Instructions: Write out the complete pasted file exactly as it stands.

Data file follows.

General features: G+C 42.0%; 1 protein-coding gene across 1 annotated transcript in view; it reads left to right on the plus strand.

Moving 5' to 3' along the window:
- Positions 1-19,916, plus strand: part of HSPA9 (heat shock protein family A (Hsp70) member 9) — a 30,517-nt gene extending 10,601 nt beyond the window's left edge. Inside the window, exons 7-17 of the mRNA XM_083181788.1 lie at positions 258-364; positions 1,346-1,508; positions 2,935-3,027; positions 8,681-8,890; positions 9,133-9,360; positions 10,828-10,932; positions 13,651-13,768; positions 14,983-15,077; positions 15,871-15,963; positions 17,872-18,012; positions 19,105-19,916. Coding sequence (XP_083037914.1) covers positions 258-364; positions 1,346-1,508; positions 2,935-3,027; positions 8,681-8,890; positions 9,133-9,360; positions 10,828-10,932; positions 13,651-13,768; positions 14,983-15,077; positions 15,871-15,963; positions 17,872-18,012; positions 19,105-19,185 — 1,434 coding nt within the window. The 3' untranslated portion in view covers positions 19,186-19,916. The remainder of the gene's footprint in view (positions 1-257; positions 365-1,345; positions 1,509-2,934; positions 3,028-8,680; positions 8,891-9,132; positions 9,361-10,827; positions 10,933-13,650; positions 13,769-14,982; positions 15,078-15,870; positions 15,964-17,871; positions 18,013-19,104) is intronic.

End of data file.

General features: G+C 42.0%; 1 protein-coding gene across 1 annotated transcript in view; it reads left to right on the plus strand.

Moving 5' to 3' along the window:
- Positions 1-19,916, plus strand: part of HSPA9 (heat shock protein family A (Hsp70) member 9) — a 30,517-nt gene extending 10,601 nt beyond the window's left edge. Inside the window, exons 7-17 of the mRNA XM_083181788.1 lie at positions 258-364; positions 1,346-1,508; positions 2,935-3,027; positions 8,681-8,890; positions 9,133-9,360; positions 10,828-10,932; positions 13,651-13,768; positions 14,983-15,077; positions 15,871-15,963; positions 17,872-18,012; positions 19,105-19,916. Coding sequence (XP_083037914.1) covers positions 258-364; positions 1,346-1,508; positions 2,935-3,027; positions 8,681-8,890; positions 9,133-9,360; positions 10,828-10,932; positions 13,651-13,768; positions 14,983-15,077; positions 15,871-15,963; positions 17,872-18,012; positions 19,105-19,185 — 1,434 coding nt within the window. The 3' untranslated portion in view covers positions 19,186-19,916. The remainder of the gene's footprint in view (positions 1-257; positions 365-1,345; positions 1,509-2,934; positions 3,028-8,680; positions 8,891-9,132; positions 9,361-10,827; positions 10,933-13,650; positions 13,769-14,982; positions 15,078-15,870; positions 15,964-17,871; positions 18,013-19,104) is intronic.